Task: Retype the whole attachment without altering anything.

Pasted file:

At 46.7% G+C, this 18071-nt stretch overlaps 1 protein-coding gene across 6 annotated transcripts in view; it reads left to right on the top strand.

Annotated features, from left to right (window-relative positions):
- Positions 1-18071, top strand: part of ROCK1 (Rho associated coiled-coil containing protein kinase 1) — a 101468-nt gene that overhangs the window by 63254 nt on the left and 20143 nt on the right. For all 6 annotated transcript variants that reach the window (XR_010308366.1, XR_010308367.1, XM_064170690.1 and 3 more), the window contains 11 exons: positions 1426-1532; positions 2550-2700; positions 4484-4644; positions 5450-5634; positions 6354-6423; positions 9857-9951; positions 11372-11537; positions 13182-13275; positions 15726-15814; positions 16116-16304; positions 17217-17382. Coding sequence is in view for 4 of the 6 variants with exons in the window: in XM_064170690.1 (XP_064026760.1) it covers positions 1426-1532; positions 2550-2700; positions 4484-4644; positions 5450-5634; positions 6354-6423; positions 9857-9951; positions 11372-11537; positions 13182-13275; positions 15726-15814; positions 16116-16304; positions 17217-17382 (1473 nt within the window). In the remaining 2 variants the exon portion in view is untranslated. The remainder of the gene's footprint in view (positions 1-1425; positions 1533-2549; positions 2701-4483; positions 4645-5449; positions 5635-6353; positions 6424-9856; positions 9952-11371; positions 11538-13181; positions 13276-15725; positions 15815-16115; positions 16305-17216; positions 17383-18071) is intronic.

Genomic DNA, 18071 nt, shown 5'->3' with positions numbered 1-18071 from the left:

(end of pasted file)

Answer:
At 46.7% G+C, this 18071-nt stretch overlaps 1 protein-coding gene across 6 annotated transcripts in view; it reads left to right on the top strand.

Annotated features, from left to right (window-relative positions):
- Positions 1-18071, top strand: part of ROCK1 (Rho associated coiled-coil containing protein kinase 1) — a 101468-nt gene that overhangs the window by 63254 nt on the left and 20143 nt on the right. For all 6 annotated transcript variants that reach the window (XR_010308366.1, XR_010308367.1, XM_064170690.1 and 3 more), the window contains 11 exons: positions 1426-1532; positions 2550-2700; positions 4484-4644; positions 5450-5634; positions 6354-6423; positions 9857-9951; positions 11372-11537; positions 13182-13275; positions 15726-15814; positions 16116-16304; positions 17217-17382. Coding sequence is in view for 4 of the 6 variants with exons in the window: in XM_064170690.1 (XP_064026760.1) it covers positions 1426-1532; positions 2550-2700; positions 4484-4644; positions 5450-5634; positions 6354-6423; positions 9857-9951; positions 11372-11537; positions 13182-13275; positions 15726-15814; positions 16116-16304; positions 17217-17382 (1473 nt within the window). In the remaining 2 variants the exon portion in view is untranslated. The remainder of the gene's footprint in view (positions 1-1425; positions 1533-2549; positions 2701-4483; positions 4645-5449; positions 5635-6353; positions 6424-9856; positions 9952-11371; positions 11538-13181; positions 13276-15725; positions 15815-16115; positions 16305-17216; positions 17383-18071) is intronic.

Genomic DNA, 18071 nt, shown 5'->3' with positions numbered 1-18071 from the left: